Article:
Gilroy – Gilroyan artist Joe Trevino recently donated a piece of
to the Child Welfare Protocol Program in Santa Clara County.
The program is designed to help reunite children in the foster
care system with their relatives in Mexico.
Gilroy – Gilroyan artist Joe Trevino recently donated a piece of art entitled “Passionate Embrace” to the Child Welfare Protocol Program in Santa Clara County.
The program is designed to help reunite children in the foster care system with their relatives in Mexico.
Rather than having to live with strangers, the program gives children of Mexican immigrants the opportunity to be raised by blood relatives, usually their grandparents. Taxpayers benefit as well, because the children are kept out of costly foster care.
“I was going to donate it already – the picture of the mother holding her two children… I thought it would be perfect … Say one or both of the parents get involved in accident, we can locate relatives in Mexico and notify them. This way the kids can be united with their families.
“I think it’s important to keep families together … when they’re lost in the system, they lose touch with their relatives and this way they still have hope and that closeness,” Trevino said, regarding the program. According to Mr. Trevino, the work donated may even be used as the program’s symbol.
Just glancing at Trevino’s work, one can see the emotional influence and compassion that developed and was incorporated into the piece. It pictures a mother embracing her children closely, cradling them in her arms.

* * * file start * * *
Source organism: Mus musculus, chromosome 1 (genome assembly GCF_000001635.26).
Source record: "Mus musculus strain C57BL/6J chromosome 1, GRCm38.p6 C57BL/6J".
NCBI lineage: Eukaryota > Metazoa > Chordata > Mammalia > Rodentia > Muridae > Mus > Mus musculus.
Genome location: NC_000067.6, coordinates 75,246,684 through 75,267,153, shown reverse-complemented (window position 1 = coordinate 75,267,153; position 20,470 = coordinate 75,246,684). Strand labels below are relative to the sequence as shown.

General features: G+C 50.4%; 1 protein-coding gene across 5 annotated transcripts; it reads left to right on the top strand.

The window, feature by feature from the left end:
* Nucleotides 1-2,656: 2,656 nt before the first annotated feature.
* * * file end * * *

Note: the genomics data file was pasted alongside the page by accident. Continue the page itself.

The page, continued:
For Joe, his art is more than just a hobby he happens to be good at, it’s a big part of his life. About four years ago, Joe was involved in an accident that severely damaged the bones and nerves in his back.
Since then, he’s had several long surgeries to help correct the damage done, but the experience is still something that affects him every day. However, Joe finds strength in his talent and passion for art. ” … especially now is the time that I need it the most, I can’t walk a lot because of the nerve damage – it just helps me get the through the day,” he said.
Joe’s family has also been a major source of strength and encouragement for him.
After watching his father drawing at home, Joe became motivated to become an artist himself. According to Joe, his uncle, Leslie Trevino, who builds beautiful, complicated bird houses, has also always been an inspiration to him and has always been ‘pushing (Joe) to continue doing (his) artwork’.
Joe Trevino’s artwork can be regularly seen at the Los Gatos ‘Tait’ Museum, located at 4 Tait Ave., Los Gatos. He is an artist member of the museum and they often display his works.
To find out when you can view Joe’s artwork call the museum at 354-2646.